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Migrating Deno modules from /x to JSR

NOTE: This guide is for Deno users only. If you are using JSR with Node.js or in a different runtime environment, this information does not pertain to you.

For package authors currently hosting modules on, it should be possible to migrate those modules to JSR with minimal changes. In this guide, we’ll describe changes in using HTTPS imports from Deno, comment on future support plans for, and describe the process for migration.

HTTPS modules supported in Deno; NOT in JSR packages

HTTPS imports will continue to be supported in Deno. Any code that uses modules hosted on,, and other URLs will continue to work indefinitely.

However, Deno code on JSR will NOT be permitted to use HTTPS imports. JSR performs deduplication of dependencies based on semantic versions, which is not possible with HTTPS-imported dependencies. If you attempt to publish code that contains HTTPS imports to JSR, you will receive an error.

Future support for

There are no plans to discontinue or shut down Module authors can continue to publish and update modules there, and Deno code using it will continue to function.

Migrating a package from /x to JSR

If you have already published a package on, there is a good chance it can be migrated to JSR with minimal hassle. Here are the high level steps to migrate.

Try using the /x to JSR migration tool

In an attempt to help speed up the migration of existing /x packages to JSR, the Deno team has created a utility to automate the most common steps required. To use this tool, you will need to have the most recent version of the Deno CLI installed. Grab the most recent canary build for your platform with:

deno upgrade --canary

Then, from within your package folder (probably the one with your deno.json or mod.ts), execute the following command:

deno run -Ar jsr:@deno/x-to-jsr

This will automatically refactor code where possible, and provide instructions in your terminal for additional manual steps that may be required. When you’ve completed the tasks described by the migration tool, follow these instructions to publish your package to JSR!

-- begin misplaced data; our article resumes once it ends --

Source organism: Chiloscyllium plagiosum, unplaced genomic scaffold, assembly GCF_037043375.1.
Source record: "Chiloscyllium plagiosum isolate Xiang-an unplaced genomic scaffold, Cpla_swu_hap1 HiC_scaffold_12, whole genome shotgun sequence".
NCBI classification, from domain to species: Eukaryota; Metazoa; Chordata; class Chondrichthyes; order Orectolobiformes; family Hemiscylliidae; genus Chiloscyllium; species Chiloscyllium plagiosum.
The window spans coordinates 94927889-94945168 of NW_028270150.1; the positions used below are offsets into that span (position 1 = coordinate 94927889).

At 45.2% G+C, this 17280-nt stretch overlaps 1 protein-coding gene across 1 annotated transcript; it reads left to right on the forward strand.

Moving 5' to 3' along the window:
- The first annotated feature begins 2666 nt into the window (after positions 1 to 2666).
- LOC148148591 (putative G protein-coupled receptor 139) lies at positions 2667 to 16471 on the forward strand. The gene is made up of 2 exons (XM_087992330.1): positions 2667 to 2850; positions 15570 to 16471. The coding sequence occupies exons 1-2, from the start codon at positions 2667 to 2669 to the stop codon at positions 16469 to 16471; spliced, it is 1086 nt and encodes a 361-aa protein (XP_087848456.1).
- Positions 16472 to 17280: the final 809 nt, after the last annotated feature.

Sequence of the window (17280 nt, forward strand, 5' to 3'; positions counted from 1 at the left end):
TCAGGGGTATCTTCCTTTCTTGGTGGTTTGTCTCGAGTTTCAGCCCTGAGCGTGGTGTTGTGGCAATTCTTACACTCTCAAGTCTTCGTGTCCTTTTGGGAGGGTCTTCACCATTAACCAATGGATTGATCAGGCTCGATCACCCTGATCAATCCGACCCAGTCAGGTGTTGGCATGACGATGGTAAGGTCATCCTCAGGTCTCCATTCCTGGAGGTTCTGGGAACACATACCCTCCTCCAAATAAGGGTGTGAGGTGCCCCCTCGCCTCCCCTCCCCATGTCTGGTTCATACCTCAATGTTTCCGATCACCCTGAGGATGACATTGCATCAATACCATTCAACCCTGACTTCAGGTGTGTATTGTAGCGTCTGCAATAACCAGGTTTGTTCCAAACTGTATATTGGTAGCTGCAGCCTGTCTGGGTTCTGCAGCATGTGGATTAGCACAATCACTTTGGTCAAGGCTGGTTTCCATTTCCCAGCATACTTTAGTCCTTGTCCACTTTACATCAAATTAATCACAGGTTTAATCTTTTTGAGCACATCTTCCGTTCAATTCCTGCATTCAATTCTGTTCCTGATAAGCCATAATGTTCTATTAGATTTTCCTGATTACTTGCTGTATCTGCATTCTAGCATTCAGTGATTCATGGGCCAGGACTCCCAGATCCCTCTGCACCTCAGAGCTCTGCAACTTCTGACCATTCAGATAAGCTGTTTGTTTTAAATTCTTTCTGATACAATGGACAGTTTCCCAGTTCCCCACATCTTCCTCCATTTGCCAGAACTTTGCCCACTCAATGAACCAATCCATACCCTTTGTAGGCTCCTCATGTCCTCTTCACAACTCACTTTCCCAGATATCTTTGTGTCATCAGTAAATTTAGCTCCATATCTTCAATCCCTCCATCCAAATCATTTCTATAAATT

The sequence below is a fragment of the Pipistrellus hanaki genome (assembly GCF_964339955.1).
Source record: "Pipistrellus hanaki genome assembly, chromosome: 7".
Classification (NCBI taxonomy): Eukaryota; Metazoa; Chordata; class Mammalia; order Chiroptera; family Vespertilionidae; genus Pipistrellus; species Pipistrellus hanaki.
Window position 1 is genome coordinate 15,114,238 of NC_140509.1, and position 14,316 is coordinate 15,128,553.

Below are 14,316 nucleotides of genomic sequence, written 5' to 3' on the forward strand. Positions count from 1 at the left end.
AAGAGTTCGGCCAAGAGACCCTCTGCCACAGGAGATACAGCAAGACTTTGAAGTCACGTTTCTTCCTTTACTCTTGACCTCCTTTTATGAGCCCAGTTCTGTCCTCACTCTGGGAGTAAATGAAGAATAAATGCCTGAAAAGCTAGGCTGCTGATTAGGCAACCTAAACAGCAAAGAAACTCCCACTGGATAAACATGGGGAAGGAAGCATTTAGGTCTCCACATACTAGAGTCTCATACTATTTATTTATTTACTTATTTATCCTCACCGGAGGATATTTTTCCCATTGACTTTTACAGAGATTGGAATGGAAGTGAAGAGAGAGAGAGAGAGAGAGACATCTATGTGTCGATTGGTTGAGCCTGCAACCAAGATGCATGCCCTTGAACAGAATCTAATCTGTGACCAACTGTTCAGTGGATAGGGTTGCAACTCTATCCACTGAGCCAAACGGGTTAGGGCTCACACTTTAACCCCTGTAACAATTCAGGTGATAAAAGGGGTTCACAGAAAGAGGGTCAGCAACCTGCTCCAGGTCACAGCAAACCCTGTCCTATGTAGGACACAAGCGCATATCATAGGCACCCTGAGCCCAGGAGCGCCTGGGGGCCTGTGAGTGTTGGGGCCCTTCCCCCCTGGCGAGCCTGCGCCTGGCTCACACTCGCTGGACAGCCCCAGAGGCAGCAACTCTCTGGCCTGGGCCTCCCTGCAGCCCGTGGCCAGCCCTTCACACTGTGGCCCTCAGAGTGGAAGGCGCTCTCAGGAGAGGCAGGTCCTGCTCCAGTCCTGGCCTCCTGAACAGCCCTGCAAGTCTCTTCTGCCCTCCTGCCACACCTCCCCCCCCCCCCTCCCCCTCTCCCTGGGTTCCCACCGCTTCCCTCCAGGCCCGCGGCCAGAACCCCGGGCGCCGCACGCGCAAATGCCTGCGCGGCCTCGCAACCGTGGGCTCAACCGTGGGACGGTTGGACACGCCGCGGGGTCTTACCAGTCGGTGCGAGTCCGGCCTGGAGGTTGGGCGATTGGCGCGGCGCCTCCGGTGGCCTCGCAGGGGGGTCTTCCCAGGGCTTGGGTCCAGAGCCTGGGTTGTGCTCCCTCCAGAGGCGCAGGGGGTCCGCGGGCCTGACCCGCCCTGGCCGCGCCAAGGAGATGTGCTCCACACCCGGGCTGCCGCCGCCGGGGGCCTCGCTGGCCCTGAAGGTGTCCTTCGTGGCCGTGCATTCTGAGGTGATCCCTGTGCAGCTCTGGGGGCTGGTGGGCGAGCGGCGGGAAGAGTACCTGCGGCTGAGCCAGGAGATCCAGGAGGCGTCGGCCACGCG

Manually refactor your package

If you would rather migrate your project by hand, here are the high-level steps often required to do so.

1.) Refactor away from HTTPS imports

Your code may be using HTTPS imports for dependencies on or You will need to change how you load these dependencies before you can publish on JSR.

Update standard library imports to the @std JSR scope

If you are using HTTPS modules from the standard library, we recommend updating those dependencies to use the newer @std scope on JSR. This will be the place to get the latest version of these modules going forward.

Use deno vendor for other dependencies on

For other dependencies in your project, you can also replace them one by one with equivalent dependencies on npm or JSR as described above.

If you find that this process would be prohibitively difficult, you also have the option of using the deno vendor command to download local versions of all your HTTPS dependencies, and store them alongside your package in source control.

2.) Ensure your library does not contain slow types

In your main package directory, run the following command:

deno publish --dry-run

This will inform you of any issues within your TypeScript code that may slow down type checking. Check out the docs here for more information on how to fix slow types.

3.) Publish!

When you’ve completed the tasks above, follow these instructions to publish your package to JSR!

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